Study Questions and Suggested Essay Topics
Why is it significant that Nicias, Laches, and Socrates are all distinguished as warriors on the battlefield?
Are there times within the dialogue that Plato seems to be making reference to the death of Socrates and criticizing his convictions?
Is Socrates's demand that the men come to a universal definition of courage ever reached? Might it be that the reason the men failed is that courage cannot be defined in a way that applies to every single situation that one might say is courageous?
Is there any evidence within the text of the Laches of later trends of Plato's thought, such as the theory of ideal forms?
Does it seem at times in the dialogue that any of the characters fail to make distinctions between general terms? For example, it frequently appears that the terms virtue, knowledge, and wisdom are often used interchangeably with one another, despite the fact that they are used to support each other in arguments.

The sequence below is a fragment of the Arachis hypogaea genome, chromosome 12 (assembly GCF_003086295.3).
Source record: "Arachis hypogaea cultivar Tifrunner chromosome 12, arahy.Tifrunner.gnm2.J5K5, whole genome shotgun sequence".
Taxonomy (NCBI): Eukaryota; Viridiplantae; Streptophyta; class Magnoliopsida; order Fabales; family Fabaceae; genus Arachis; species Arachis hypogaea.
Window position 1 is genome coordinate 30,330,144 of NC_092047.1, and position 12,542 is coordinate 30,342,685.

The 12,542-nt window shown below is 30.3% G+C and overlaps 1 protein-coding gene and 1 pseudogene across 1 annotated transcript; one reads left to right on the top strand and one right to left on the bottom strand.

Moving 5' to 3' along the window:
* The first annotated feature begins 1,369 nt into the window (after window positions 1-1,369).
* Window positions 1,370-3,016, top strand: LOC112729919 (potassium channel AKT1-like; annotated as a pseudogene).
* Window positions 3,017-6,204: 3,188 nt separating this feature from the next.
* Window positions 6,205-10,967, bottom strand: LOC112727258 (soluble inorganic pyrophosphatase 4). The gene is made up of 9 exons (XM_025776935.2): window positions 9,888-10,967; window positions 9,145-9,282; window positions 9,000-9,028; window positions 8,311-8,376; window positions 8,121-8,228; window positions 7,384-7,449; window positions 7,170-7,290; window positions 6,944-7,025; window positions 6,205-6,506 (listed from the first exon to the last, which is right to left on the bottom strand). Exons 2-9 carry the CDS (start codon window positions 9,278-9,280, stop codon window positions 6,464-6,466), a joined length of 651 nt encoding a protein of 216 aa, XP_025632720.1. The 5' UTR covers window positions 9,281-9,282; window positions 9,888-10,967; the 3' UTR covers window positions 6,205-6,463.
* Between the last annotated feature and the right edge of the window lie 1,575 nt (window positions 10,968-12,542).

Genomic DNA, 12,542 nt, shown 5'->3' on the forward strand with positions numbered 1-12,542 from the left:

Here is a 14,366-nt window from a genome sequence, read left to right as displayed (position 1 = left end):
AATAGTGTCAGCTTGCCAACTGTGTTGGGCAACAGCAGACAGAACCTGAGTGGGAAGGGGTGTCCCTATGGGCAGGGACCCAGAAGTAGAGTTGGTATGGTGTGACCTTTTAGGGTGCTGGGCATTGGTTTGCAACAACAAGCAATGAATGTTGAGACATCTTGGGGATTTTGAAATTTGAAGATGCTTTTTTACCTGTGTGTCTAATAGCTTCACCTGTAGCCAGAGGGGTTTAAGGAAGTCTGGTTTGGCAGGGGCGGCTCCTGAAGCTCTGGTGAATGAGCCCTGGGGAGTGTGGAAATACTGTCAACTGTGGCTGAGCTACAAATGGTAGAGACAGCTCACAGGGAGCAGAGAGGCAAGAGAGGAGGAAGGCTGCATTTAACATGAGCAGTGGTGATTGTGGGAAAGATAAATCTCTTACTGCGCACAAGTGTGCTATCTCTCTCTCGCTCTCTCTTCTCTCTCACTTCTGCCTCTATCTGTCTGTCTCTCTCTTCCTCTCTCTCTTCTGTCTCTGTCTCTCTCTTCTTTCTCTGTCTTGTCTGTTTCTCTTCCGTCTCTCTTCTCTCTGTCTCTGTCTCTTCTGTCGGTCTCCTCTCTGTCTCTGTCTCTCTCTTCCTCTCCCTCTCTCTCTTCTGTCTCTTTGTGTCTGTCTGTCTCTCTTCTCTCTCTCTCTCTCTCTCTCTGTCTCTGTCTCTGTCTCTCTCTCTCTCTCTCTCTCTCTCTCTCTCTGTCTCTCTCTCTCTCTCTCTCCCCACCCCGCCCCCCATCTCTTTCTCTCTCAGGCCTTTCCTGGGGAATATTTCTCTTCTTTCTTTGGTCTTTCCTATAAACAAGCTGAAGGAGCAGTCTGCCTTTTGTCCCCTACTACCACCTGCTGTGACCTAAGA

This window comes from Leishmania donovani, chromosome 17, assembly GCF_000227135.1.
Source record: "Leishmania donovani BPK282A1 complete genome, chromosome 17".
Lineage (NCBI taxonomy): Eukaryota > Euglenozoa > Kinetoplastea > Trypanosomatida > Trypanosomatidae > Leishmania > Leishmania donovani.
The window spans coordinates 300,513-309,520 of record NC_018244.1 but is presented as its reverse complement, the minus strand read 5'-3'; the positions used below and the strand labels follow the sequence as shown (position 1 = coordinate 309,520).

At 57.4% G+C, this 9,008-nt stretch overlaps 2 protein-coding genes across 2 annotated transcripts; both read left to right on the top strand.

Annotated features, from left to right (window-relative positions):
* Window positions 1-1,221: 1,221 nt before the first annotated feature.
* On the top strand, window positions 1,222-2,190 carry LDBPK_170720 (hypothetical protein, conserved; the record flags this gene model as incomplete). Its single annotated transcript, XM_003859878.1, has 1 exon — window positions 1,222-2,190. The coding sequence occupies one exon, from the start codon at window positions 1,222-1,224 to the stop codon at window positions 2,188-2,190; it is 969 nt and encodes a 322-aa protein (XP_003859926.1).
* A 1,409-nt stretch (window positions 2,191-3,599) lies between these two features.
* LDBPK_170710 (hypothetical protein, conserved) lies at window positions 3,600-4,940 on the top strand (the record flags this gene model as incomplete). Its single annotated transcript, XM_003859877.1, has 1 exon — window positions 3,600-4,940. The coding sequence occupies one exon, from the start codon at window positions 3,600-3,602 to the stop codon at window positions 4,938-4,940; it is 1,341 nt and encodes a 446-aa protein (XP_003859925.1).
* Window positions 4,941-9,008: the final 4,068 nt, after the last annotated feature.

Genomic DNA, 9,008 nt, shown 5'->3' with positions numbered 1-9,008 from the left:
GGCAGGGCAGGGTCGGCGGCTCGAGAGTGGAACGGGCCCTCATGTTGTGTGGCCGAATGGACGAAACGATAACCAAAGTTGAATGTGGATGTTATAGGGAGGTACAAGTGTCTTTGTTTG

Despite the fact that Socrates never gives his own opinion, might it be that his questions force his interlocutors into their positions? Do you think that, if left alone, Nicias and Laches could have come to a consensus about the meaning of courage?
Is there any way to pull apart the voices of Socrates and Plato in this dialogue? Can one tell if the philosophy of one is taking precedence over the other?
How does the Socratic practice of elenchus work in the Laches? Recall a clear example in the text with which you might illustrate the method.
Can you discern Socrates's attitude towards the sophists? Where might Socrates say that their chief mistake concerning enquiry into knowledge lies?
Who is considered to be the father of Western philosophy? Socrates or Plato? What role might the other be said to have played?
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